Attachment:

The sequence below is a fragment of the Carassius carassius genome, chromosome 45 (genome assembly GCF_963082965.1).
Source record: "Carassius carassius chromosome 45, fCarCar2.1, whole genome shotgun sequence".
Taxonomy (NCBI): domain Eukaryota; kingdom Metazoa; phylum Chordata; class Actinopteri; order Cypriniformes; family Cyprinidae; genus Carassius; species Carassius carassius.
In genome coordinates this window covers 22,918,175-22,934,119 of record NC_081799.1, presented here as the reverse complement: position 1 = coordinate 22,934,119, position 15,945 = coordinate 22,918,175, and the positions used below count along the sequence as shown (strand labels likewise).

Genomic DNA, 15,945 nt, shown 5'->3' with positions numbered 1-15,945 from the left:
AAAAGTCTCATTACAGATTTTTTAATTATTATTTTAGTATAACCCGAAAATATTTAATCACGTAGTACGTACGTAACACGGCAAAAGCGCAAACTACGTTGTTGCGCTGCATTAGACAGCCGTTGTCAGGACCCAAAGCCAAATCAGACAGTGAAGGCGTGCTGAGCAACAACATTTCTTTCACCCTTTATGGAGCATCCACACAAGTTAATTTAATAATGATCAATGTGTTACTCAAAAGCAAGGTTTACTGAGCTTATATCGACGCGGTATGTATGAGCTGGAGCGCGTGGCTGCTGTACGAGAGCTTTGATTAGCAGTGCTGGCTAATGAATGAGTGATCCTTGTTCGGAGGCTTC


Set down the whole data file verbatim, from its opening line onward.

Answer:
The sequence below is a fragment of the Carassius carassius genome, chromosome 45 (genome assembly GCF_963082965.1).
Source record: "Carassius carassius chromosome 45, fCarCar2.1, whole genome shotgun sequence".
Taxonomy (NCBI): domain Eukaryota; kingdom Metazoa; phylum Chordata; class Actinopteri; order Cypriniformes; family Cyprinidae; genus Carassius; species Carassius carassius.
In genome coordinates this window covers 22,918,175-22,934,119 of record NC_081799.1, presented here as the reverse complement: position 1 = coordinate 22,934,119, position 15,945 = coordinate 22,918,175, and the positions used below count along the sequence as shown (strand labels likewise).

Genomic DNA, 15,945 nt, shown 5'->3' with positions numbered 1-15,945 from the left:
AAAAGTCTCATTACAGATTTTTTAATTATTATTTTAGTATAACCCGAAAATATTTAATCACGTAGTACGTACGTAACACGGCAAAAGCGCAAACTACGTTGTTGCGCTGCATTAGACAGCCGTTGTCAGGACCCAAAGCCAAATCAGACAGTGAAGGCGTGCTGAGCAACAACATTTCTTTCACCCTTTATGGAGCATCCACACAAGTTAATTTAATAATGATCAATGTGTTACTCAAAAGCAAGGTTTACTGAGCTTATATCGACGCGGTATGTATGAGCTGGAGCGCGTGGCTGCTGTACGAGAGCTTTGATTAGCAGTGCTGGCTAATGAATGAGTGATCCTTGTTCGGAGGCTTC